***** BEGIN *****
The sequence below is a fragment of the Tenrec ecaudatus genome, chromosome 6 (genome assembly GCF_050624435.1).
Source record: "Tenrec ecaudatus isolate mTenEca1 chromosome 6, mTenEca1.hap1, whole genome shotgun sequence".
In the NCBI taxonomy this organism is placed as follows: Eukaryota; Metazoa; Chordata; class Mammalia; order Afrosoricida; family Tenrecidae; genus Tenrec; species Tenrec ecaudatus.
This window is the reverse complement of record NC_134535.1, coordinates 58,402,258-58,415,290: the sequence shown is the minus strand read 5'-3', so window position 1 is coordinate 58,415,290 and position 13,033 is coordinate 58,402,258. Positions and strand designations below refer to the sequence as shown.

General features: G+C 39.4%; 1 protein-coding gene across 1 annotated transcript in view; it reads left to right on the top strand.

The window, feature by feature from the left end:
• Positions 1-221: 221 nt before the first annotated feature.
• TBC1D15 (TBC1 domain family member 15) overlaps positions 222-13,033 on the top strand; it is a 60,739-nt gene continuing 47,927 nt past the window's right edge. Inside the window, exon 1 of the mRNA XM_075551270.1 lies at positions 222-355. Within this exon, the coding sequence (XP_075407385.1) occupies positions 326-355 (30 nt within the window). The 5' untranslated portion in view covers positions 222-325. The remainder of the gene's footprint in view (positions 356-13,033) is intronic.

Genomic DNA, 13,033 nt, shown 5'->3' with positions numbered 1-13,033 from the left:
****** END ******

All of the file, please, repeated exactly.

The sequence below is a fragment of the Tenrec ecaudatus genome, chromosome 6 (genome assembly GCF_050624435.1).
Source record: "Tenrec ecaudatus isolate mTenEca1 chromosome 6, mTenEca1.hap1, whole genome shotgun sequence".
In the NCBI taxonomy this organism is placed as follows: Eukaryota; Metazoa; Chordata; class Mammalia; order Afrosoricida; family Tenrecidae; genus Tenrec; species Tenrec ecaudatus.
This window is the reverse complement of record NC_134535.1, coordinates 58,402,258-58,415,290: the sequence shown is the minus strand read 5'-3', so window position 1 is coordinate 58,415,290 and position 13,033 is coordinate 58,402,258. Positions and strand designations below refer to the sequence as shown.

General features: G+C 39.4%; 1 protein-coding gene across 1 annotated transcript in view; it reads left to right on the top strand.

The window, feature by feature from the left end:
• Positions 1-221: 221 nt before the first annotated feature.
• TBC1D15 (TBC1 domain family member 15) overlaps positions 222-13,033 on the top strand; it is a 60,739-nt gene continuing 47,927 nt past the window's right edge. Inside the window, exon 1 of the mRNA XM_075551270.1 lies at positions 222-355. Within this exon, the coding sequence (XP_075407385.1) occupies positions 326-355 (30 nt within the window). The 5' untranslated portion in view covers positions 222-325. The remainder of the gene's footprint in view (positions 356-13,033) is intronic.

Genomic DNA, 13,033 nt, shown 5'->3' with positions numbered 1-13,033 from the left: